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In a disappointing season, here are a few players who seized the opportunity

MLB: Houston Astros at Los Angeles Angels Gary A. Vasquez-USA TODAY Sports

This season has been awfully frustrating. Hot streaks. Cold streaks. Key players being injured. Mike Scioscia mismanaging the bullpen (as usual). We knew Trout and Calhoun would amaze us with their awesomeness, but not much else.

But talent alone doesn’t guarantee success. For a professional ballplayer who has to face adversity before they can make it to the big leagues, success is a mentality — you either have it or you don’t. Here are a few of the surprises (the good kind, not the injuries..).

C.J. Cron

Until this season, I remembered Cron as the player that almost was, unfairly comparing him to Sonny Gray, who was drafted one spot behind him. But this season, Cron really opened my eyes; he slashed .278/.325/.467 with 16 HR while playing improved defense at first base. He went on a tear in July before he was hit on the wrist, sidelining him for a month. The 2016 Cron is a valuable, middle-of-the-lineup force that I’d like in the Angels lineup for a long time, and it’s something that the Angels can build on moving forward.

Jhoulys Chacin

Chacin was acquired in April from the Braves to be used as a starter. After a while, he was ineffective and relegated to the bullpen with opponents posting a .590 OPS as a reliever (as a reference point, Cliff Pennington has a .573 OPS this season). Chacin struggled as a starter with opponents compiling a .781 OPS (Kole Calhoun has a .786 OPS). Overall, he was quite effective out of the bullpen and finished strong with a 3.38 ERA in September.

It’s easy to pile on Chacin, but with Lincecum, Huff, and Oberholtzer on the roster at times in the season, who knows how worse things could have gotten? Chacin was like a RoseArt crayon: it sure as hell isn’t a Crayola but it’s definitely not generic either. He was the glue holding this pitching staff together, and I’d welcome him back as a long reliever next season.

Jefry Marte

Marte’s turning point was the all star break, but he really took off after Yunel Escobar got injured. Receiving more playing time while fielding third base more often than he previously had, Marte slashed .275/.335/.536 post-all star break. When he played third base this season (his natural position), he did even better, posting .313/.385/.612. That was in a small sample size of 67 at-bats, but it’s encouraging. Marte can play multiple positions, but he’s best suited to play third — this would minimize his defensive mistakes and maximize his offensive output. Win win! It’s hard to see Marte playing third base consistently with Escobar on the roster (unless Escobar agrees to play second base, which he refused to do with the Nationals).

Cam Bedrosian

Oh, Bedrock. How I’ve been so wrong about you...I’ve always thought that Mike Scioscia and the Angels were overvaluing Cam all these years, and he finally broke out this year and finally proved me wrong. He pitched to a 1.12 ERA and a 2.13 FIP in 40.1 innings of work. He also had a 1.09 WHIP and struck out 11.4 batters per 9 innings. Pretty good! This bodes well for us because he is under club control until 2022, through his age-31 season. He also throws 95-96 mph consistently so that’s always a plus.

MLB: Los Angeles Angels at Kansas City Royals John Rieger-USA TODAY Sports

Deolis Guerra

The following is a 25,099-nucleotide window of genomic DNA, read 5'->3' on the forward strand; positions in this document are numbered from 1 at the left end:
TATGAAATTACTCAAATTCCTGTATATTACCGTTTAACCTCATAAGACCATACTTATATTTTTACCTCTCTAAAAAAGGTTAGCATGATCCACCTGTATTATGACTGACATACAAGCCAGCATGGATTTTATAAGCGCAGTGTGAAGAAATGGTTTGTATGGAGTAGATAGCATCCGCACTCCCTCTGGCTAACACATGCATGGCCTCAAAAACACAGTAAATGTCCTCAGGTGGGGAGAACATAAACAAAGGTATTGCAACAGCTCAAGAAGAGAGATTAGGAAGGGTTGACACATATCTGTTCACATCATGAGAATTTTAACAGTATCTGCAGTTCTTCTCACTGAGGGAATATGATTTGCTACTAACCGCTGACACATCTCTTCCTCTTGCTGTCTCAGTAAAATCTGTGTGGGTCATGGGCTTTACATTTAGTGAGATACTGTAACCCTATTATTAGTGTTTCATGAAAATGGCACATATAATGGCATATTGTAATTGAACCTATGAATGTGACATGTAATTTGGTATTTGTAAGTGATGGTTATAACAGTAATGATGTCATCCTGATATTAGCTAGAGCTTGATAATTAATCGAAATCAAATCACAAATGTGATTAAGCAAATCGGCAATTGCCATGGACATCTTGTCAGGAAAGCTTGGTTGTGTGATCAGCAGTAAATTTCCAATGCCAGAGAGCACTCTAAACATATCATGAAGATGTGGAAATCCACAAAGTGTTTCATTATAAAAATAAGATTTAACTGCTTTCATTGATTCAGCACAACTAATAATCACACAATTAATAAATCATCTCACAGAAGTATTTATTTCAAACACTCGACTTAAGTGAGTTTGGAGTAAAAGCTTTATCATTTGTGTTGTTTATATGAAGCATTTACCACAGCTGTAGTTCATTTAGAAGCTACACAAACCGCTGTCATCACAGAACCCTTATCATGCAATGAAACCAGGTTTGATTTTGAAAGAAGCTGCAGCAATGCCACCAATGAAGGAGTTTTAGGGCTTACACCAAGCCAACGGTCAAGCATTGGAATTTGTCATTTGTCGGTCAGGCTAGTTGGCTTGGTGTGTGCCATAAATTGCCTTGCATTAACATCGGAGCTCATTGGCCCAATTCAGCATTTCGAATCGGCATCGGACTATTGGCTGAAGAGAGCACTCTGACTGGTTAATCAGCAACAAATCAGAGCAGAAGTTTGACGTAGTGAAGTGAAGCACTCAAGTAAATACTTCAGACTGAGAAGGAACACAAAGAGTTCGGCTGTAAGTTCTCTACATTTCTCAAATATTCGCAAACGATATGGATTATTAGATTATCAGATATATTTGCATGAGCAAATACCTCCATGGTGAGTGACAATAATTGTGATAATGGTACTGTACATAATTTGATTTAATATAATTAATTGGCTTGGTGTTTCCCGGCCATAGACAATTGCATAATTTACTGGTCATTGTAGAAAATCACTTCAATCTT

Guerra had never experienced success in the major leagues before coming over to the Angels. He did surprisingly well for the majority of his tenure, posting an overall 3.21 ERA and a 3.77 FIP in 53.1 innings of relief. He wasn’t a hard thrower but has terrific command, posting a 1.18 BB/9 and a 1.11 WHIP. Not bad for a Rule 5 Draft pickup (better than Ji-Man Choi, but that’s not saying much), and Guerra definitely delivered on expectations. He’s controllable through 2022 so you can expect to see more of him in the future.

Andrew Bailey

A successful closer/reliever with the Oakland A’s in the past, Bailey has struggled to stay healthy and produce ever since then. Bailey had only been with the Angels for August and September but he did nicely, posting a 2.38 ERA with a 3.78 FIP in 11.1 innings. It could be a small sample size alert, but his peripherals look pretty good: 0.97 WHIP, 1.6 BB/9, and a .235 BABIP (batting average on balls in play). He is a free agent, but I would like to see him in an Angels uniform next year.

MLB: Los Angeles Angels at Minnesota Twins Jesse Johnson-USA TODAY Sports

Honorarable Mention: Charles Nagy

You can see that from the list above, most of these surprise names are pitchers. And our new pitching coach, Charles Nagy, coached all of them at some point, from their mechanics to their approach on the mound. Keep in mind that he made a lot of pitchers look good this season that have never experienced past or consistent success. If we can bring in pitchers with better talent, that will easily increase our relief performance since we actually have a pitching coach that pays attention to mechanics.

I know that the perceived knock on him is the three major elbow injuries have occurred already...but come on, a pitching coach can’t control how many pitches a pitcher threw when he was 13 years old. A major elbow injury doesn’t just happen overnight, it’s the result of excess stress on a ligament over multiple years, potentially stretching back to when a pitcher first started and used incorrect form or threw too many breaking balls at too young of an age. I understand the concern, but the injuries suffered by Richards, Heaney, and Tropeano cannot be directly caused by a pitching coach.

These guys have proven they can play on the big league level, and hopefully they will be able to build on their performances in an Angel uniform.